Protests near Sri Lankan President Gotabaya Rajapaksa's home; 45 arrested
Thousands of people descended on the streets of Sri Lankan capital Colombo near President Gotabaya Rajapaksa's house on Thursday night, demanding that he step down. The protesters also clashed with the police, and a paramilitary police unit, the Special Task Force, had to interfere to quell the demonstration. This came at a time when Sri Lanka is witnessing its worst economic crisis since independence.
- The protests are a result of the terrible economic crisis the Lankan citizens have been suffering under for weeks.
- There has been a critical shortage of food and essential items, fuel, and gas for weeks in the country.
- The Lankan government is reportedly seeking a bailout from the International Monetary Fund (IMF) to weather the crisis, and also sought loans from India and China.
Meanwhile, the government claimed an "extremist group" organized the Thursday protests, adding, "Majority of the perpetrators have been arrested." The police said, "45 people [were] arrested and five police officers injured including an ASP and being treated at hospitals (sic)." They further said a police bus, one police jeep, and two motorbikes were burnt and one water cannon truck was damaged during the protests.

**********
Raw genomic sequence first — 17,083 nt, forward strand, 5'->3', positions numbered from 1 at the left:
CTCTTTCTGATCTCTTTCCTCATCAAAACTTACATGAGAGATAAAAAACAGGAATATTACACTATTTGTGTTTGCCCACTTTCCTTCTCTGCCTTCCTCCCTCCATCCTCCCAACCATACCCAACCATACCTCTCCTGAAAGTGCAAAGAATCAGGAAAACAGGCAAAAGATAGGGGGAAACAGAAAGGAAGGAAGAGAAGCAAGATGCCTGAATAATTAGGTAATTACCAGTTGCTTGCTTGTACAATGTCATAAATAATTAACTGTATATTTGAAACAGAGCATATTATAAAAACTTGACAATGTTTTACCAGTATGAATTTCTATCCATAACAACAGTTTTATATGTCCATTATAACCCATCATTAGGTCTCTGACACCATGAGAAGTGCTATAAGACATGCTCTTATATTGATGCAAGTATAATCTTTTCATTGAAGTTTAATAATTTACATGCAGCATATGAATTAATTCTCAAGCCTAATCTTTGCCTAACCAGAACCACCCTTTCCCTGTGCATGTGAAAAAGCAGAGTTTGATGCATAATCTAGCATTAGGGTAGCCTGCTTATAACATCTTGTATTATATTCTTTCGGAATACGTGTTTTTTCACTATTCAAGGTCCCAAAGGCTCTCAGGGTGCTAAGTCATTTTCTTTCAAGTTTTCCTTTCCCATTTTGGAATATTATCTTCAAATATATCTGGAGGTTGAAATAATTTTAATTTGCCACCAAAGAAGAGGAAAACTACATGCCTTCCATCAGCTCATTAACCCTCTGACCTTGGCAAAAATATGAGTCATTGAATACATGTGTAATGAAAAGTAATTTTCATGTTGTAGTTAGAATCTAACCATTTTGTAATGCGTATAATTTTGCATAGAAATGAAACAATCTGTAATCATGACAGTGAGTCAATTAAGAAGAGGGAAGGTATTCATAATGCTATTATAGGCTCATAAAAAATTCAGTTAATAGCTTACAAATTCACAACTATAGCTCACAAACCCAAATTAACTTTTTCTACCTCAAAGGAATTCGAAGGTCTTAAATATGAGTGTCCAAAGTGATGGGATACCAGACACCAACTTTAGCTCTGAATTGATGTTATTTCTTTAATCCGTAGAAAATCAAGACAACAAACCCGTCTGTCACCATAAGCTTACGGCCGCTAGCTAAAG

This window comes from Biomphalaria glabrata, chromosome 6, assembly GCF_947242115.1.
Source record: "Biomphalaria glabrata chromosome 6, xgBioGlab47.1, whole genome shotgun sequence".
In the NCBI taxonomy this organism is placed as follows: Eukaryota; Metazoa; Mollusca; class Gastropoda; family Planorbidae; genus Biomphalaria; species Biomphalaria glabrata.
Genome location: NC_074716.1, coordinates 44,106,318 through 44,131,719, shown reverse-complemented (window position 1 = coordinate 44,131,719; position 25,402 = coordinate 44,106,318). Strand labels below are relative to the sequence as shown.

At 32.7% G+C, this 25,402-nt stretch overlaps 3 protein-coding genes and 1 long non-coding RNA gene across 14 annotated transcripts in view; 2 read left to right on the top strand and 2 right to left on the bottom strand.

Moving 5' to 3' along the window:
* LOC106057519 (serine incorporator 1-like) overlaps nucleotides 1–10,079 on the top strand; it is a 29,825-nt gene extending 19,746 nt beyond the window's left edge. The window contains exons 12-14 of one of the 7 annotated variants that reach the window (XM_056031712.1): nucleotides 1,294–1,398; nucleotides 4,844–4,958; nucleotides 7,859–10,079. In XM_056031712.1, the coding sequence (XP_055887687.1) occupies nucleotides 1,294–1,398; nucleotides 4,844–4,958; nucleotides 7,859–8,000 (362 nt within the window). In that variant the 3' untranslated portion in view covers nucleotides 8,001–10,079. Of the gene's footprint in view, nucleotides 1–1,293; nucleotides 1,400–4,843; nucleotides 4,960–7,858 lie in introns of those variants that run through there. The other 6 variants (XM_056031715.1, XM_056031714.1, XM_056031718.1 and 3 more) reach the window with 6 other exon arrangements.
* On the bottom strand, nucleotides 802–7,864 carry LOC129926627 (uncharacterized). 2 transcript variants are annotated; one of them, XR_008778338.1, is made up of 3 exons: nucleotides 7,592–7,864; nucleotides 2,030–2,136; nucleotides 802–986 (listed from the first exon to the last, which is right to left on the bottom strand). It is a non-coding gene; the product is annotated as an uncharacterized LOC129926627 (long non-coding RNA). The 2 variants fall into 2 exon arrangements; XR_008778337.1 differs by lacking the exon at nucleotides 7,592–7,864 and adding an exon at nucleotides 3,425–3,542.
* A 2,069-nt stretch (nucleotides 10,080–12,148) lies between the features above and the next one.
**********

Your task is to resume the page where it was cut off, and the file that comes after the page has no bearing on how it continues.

Reportedly, people started converging on the road near the house of President Rajapaksa by Thursday evening. However, the situation escalated when the police attempted to disperse the protesters, who were holding posters and shouting slogans against Rajapaksa. The mob then hurled bottles and stones at the cops, following which the police used tear gas and water cannons to control the mob.
On Thursday, diesel reportedly was no longer available in the island country, leaving its 22 million people under a 13-hour power blackout and holding transport off the roads. The blackout had also affected the already strained state-run hospitals that had earlier stopped surgeries owing to the shortage of medicines. The blackout also hit mobile phone base stations, impacting the quality of calls.
Meanwhile, power cuts also forced the Colombo Stock Exchange to limit trading by half to two hours. Also, offices have asked non-essential staff to stay home. Street lights were being turned off to save electricity, Power Minister Pavithra Wanniarachchi was quoted as saying by Reuters.
Sri Lanka's economic crisis stems from its massive foreign debts, dwindling foreign currency reserves, series of lockdowns, soaring inflation, fuel supply shortage, and devaluation of the currency. It, however, has its root in the Lankan government's move to ban imports in March 2020 to save foreign currency for its $51B foreign debt. This led to a widespread shortage of essential items and skyrocketing prices.